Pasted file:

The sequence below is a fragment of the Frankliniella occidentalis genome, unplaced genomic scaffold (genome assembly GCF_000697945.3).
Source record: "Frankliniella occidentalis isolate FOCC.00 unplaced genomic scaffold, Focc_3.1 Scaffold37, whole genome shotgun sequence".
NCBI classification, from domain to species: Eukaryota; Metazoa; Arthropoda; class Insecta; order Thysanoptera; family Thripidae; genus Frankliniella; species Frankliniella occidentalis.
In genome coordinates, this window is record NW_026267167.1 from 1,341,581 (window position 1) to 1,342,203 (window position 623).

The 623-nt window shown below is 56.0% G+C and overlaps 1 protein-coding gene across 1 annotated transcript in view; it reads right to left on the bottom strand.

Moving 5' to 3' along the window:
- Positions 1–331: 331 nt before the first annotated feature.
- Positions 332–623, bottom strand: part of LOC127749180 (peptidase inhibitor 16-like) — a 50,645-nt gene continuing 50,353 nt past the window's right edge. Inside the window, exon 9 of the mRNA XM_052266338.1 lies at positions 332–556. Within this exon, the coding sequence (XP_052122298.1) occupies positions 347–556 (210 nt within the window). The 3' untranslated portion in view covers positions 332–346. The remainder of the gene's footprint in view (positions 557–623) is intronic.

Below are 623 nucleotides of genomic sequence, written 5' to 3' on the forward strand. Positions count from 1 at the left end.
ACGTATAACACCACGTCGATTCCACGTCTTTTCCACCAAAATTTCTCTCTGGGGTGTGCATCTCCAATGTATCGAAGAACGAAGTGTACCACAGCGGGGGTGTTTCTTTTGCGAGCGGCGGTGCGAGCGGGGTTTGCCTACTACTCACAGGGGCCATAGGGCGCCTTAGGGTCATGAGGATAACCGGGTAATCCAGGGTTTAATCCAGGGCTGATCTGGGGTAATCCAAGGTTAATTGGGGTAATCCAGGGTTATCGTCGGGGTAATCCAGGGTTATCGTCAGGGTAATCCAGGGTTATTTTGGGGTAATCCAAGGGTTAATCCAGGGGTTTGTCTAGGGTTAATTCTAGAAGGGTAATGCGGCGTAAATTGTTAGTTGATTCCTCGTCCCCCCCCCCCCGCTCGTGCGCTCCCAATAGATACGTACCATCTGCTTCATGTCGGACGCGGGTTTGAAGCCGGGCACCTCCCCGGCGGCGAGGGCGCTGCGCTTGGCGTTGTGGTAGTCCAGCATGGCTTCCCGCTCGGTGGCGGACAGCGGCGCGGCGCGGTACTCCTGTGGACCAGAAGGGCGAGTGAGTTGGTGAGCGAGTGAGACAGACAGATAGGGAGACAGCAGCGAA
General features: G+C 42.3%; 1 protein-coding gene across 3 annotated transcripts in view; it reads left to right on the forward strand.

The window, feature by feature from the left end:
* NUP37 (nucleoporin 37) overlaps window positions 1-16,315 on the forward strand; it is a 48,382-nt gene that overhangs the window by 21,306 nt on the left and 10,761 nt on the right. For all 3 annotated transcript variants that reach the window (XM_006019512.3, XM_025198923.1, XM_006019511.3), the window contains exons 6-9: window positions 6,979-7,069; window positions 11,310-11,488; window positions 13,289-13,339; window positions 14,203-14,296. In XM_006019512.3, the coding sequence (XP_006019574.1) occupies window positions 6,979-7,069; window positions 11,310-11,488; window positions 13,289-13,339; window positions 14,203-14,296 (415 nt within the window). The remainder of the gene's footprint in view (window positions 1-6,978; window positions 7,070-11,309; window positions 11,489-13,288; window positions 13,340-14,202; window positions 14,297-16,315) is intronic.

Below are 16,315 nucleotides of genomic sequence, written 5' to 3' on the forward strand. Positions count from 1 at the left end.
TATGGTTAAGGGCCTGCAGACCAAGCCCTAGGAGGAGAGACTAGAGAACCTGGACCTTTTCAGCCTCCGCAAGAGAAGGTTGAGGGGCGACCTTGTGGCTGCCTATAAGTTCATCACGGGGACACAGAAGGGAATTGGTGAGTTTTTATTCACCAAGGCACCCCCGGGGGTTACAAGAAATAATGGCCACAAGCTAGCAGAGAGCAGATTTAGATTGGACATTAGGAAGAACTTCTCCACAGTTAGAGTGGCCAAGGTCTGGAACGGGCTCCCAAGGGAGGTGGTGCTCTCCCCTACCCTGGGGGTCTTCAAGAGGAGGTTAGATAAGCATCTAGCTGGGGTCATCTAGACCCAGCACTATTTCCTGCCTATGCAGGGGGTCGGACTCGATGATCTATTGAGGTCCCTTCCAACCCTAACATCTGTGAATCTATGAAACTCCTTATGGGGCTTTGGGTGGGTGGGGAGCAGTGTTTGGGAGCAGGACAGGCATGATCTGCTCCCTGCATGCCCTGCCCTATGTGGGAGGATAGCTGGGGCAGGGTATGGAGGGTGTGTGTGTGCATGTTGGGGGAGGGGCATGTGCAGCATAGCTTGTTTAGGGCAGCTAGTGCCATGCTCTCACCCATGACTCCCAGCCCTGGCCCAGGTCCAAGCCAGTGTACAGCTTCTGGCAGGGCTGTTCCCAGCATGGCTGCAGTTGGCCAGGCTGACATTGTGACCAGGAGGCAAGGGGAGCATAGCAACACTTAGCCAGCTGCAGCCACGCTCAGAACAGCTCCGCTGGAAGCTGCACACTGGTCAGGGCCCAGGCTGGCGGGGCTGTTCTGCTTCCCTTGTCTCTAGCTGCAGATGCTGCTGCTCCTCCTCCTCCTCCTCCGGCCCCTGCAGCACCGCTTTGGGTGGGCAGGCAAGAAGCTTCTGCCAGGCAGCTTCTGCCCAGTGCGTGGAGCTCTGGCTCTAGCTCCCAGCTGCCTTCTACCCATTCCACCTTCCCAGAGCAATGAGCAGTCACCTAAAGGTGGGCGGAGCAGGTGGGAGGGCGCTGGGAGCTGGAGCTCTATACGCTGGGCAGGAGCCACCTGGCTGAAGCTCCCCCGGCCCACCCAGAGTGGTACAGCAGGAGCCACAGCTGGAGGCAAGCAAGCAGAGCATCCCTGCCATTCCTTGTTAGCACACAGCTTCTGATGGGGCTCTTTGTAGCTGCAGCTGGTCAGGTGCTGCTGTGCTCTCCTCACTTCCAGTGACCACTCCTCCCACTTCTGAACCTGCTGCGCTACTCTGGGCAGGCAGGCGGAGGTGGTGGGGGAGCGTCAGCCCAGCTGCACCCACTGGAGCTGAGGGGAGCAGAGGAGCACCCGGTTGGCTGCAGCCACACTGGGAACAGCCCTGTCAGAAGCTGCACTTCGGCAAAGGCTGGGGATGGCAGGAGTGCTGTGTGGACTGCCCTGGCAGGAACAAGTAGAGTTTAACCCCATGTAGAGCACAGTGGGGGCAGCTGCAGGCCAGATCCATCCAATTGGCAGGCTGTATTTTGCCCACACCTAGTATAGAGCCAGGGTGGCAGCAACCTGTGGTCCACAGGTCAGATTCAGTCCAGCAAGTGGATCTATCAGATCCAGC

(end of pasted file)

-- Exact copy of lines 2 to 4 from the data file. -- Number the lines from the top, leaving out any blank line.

Source record: "Frankliniella occidentalis isolate FOCC.00 unplaced genomic scaffold, Focc_3.1 Scaffold37, whole genome shotgun sequence".
NCBI classification, from domain to species: Eukaryota; Metazoa; Arthropoda; class Insecta; order Thysanoptera; family Thripidae; genus Frankliniella; species Frankliniella occidentalis.
In genome coordinates, this window is record NW_026267167.1 from 1,341,581 (window position 1) to 1,342,203 (window position 623).